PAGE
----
The COVID-19 pandemic has turned out to be one of the deadliest disease outbreaks in recent times—causing disruptions in almost every facet of our lives. The discovery of vaccines, however, halted the spread of the virus around the world. While the world was steadily recovering from the delta variant of the virus, the newly found ‘Omicron’ variant has prompted a new, alarming concern for countries around the world.
First detected in South Africa, the Omicron variant has quickly started spreading across other countries as well. Alongside a major stock market drop and renewed international travel bans, the new variant is anticipated to have a lot more impacts threatening the world. Recently, WHO has called omicron “A Variant of Concern.” Amid all the speculations and talks, here is all you need to know about the new variant.
As per WHO, the earliest-known case of the omicron variant was detected on November 9, and the first mutation was detected on November 24. While the delta variant still accounts for a majority of COVID cases around the world, the onset of the omicron variant has coincided with a surge in cases in South Africa—with a whopping 1400 percent increase over the past couple of weeks.
Mutations and Transmissibility
There are several different opinions on the transmissibility of the new variant. According to early evidence, the omicron variant of the virus is even more contagious than the delta variant. The new variant has more than 30 mutations on the spike protein—a part of the virus that binds to a human cell and infects it. Thus, omicron is anticipated to be more transmissible and has more potential to evade the immunity provided by the vaccines.
Dr. Anthony Fauci (Director of NIAID U.S.) believes that the virus will spread all over the world by saying, “When you have a virus showing this degree of transmissibility & you are having travel-related cases, it almost invariably is going to go all over.”
WHO, however, counters this argument by saying it is not yet clear whether omicron is more transmissible compared to other variants including Delta. Although cases in South Africa have risen significantly, epidemiologic studies are underway to understand if it is due to omicron or some other factors.
Symptoms and Severity
According to an advisory by WHO, it is not clear whether the infection with Omicron causes more severe diseases compared to the infections from other variants. Moreover, there is no strong evidence to prove that the symptoms associated with Omicron are different from those with the other variants. Although the initial infections were found primarily among younger university students who tend to have more mild diseases, WHO adds that understanding the level of the severity as well as symptoms of the variant will take days to several weeks. Moreover, preliminary evidence suggests there may be an increased risk of reinfection with Omicron as compared to the other variants.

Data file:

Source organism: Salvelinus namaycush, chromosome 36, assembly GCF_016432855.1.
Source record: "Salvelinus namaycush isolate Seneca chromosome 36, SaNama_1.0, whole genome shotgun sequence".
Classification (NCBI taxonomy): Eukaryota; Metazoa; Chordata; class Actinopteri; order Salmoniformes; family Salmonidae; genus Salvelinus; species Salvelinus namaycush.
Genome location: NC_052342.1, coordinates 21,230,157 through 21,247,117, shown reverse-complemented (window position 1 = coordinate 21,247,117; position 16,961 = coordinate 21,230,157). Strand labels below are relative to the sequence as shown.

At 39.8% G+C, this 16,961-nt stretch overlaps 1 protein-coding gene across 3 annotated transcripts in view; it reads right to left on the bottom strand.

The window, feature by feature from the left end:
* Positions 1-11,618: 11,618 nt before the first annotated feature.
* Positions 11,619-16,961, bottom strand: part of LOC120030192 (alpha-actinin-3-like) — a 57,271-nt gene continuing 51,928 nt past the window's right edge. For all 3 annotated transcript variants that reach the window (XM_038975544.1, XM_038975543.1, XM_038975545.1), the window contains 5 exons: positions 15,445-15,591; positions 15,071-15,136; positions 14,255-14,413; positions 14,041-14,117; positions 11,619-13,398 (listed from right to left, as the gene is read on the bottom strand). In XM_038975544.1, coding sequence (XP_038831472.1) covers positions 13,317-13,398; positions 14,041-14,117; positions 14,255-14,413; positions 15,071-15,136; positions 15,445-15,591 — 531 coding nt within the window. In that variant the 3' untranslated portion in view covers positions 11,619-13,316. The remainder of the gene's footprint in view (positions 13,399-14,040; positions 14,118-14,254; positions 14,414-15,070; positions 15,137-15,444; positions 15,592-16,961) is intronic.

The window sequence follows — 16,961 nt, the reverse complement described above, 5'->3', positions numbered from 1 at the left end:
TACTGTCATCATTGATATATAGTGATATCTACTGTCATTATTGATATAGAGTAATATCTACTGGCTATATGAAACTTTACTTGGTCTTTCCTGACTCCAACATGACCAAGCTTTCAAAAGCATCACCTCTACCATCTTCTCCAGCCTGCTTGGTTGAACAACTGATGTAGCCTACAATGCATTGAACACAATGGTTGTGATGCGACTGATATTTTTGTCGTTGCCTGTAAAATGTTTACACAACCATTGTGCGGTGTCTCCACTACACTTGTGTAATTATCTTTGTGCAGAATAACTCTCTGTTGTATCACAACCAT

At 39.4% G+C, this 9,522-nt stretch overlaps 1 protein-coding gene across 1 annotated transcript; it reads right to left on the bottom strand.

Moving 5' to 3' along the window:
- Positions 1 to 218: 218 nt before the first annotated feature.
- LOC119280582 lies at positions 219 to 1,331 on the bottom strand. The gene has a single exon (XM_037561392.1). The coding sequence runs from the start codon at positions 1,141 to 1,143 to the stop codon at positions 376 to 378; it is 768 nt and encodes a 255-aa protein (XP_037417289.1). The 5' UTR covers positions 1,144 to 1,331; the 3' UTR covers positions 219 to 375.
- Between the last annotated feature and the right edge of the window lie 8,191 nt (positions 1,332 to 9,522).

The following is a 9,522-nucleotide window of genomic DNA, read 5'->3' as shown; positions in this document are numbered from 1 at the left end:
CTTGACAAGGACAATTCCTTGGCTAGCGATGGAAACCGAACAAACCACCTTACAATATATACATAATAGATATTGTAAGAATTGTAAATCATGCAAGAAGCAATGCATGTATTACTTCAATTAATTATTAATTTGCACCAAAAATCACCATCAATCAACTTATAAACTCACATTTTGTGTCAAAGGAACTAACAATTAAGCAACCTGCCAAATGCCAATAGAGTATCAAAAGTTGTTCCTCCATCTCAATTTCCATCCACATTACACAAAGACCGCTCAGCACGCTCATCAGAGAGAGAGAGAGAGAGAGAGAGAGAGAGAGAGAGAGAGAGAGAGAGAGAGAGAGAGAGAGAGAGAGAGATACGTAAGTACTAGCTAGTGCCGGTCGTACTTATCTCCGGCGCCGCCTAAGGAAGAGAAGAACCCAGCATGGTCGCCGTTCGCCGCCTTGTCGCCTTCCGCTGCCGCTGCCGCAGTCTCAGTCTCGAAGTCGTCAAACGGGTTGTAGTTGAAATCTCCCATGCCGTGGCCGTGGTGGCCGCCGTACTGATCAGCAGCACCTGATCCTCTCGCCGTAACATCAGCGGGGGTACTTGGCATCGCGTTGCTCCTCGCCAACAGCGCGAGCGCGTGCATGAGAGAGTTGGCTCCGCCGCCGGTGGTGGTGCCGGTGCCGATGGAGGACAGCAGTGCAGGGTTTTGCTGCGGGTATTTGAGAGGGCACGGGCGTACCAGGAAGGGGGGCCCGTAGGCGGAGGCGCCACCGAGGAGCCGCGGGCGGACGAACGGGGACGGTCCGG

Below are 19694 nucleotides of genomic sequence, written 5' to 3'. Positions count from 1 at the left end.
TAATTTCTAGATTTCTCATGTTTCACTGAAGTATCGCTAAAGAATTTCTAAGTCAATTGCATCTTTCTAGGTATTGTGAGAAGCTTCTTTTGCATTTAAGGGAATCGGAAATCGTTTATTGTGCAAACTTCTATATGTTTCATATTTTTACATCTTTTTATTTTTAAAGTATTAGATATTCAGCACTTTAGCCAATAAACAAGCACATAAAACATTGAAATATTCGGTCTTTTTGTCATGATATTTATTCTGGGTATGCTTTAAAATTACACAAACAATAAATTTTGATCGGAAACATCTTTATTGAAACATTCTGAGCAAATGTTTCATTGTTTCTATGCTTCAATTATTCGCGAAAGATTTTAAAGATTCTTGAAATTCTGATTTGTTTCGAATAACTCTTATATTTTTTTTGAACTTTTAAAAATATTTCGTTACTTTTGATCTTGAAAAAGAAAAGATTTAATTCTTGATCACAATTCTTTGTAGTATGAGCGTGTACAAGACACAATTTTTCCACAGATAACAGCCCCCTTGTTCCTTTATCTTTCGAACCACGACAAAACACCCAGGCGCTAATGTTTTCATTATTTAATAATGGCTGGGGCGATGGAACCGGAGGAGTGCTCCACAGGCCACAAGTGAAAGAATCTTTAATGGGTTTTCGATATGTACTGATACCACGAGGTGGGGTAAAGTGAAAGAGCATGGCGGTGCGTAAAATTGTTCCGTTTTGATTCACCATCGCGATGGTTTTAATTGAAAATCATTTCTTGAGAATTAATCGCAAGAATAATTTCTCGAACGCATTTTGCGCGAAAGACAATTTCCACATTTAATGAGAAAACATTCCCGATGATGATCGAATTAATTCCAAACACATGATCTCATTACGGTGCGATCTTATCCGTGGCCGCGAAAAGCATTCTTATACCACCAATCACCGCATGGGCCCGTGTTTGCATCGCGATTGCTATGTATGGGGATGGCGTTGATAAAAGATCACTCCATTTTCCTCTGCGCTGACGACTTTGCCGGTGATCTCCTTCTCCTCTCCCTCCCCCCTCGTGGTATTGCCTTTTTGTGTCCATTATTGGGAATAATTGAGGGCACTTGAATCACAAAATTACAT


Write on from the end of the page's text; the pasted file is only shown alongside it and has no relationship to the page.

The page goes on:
The Potency of the Vaccine and Tests
As there is still a lot to be discovered about the Omicron variant, it will take time to understand if the existing vaccines are effective against the same. However, leading vaccine manufacturers like Moderna and Pfizer have announced that they already have plans in place to adapt their vaccine if necessary. Johnson &Johnson and AstraZeneca are also investigating and testing the new variant.
Enunciating his views on the latest developments of the virus, Stephane Bancel (CEO of Moderna) said, “From the beginning, we have said that as we seek to defeat the pandemic, it is imperative that we are proactive as the virus evolves. The mutations in the Omicron variant are concerning and for several days, we have been moving as fast as possible to execute our strategy to address this variant.”
Furthermore, WHO has stated that the widely used PCR tests continue to detect the COVID infection including Omicron as well. Studies are ongoing to determine whether there is any impact on other types of tests, including rapid antigen detection tests.
Presently, WHO is collaborating with several researchers and institutes around the world to extract more information about the virus. Moreover, WHO is encouraging countries to contribute to the collection and sharing of hospitalized patient data through its WHO COVID-19 Clinical Data Platform.
The platform aims to rapidly describe clinical characteristics and patient outcomes, assess the variations in the clinical characteristics and describe the temporary trends in clinical characteristics of COVID-19. WHO continues to evaluate and monitor the data as it becomes available. It will also assess how mutations in the Omicron variant affect the behavior of the virus.
The USA recently announced travel restrictions on eight Southern African countries including Lesotho, South Africa, Eswatini, Namibia, Zimbabwe, Mozambique, Malawi, and Botswana. Other countries like the UK, Germany, Australia, France, etc. are also imposing travel restrictions on southern African nations to curb the spread of the new variant.
How to Negate the Threat?
In the recently published advisory, WHO has suggested several precautionary measures one must take to avoid infection with the latest variant. According to the advisory, the most effective step an individual can take to curb the spread of the virus is to keep a physical distance of at least 1 meter from others. It also advises to wear a well-fitting mask, open windows to improve ventilation, avoid poorly ventilated or crowded spaces, keep hands clean, cough or sneeze into a bent elbow or tissue, and get vaccinated as soon as one is eligible.
With new information coming out each day, we can soon anticipate a clearer picture of the new variant and its impacts as well as probable solutions. Till then, all we can do is to follow the COVID-19 norms, stay indoors as much as possible, and take care of ourselves and our loved ones to stay safe!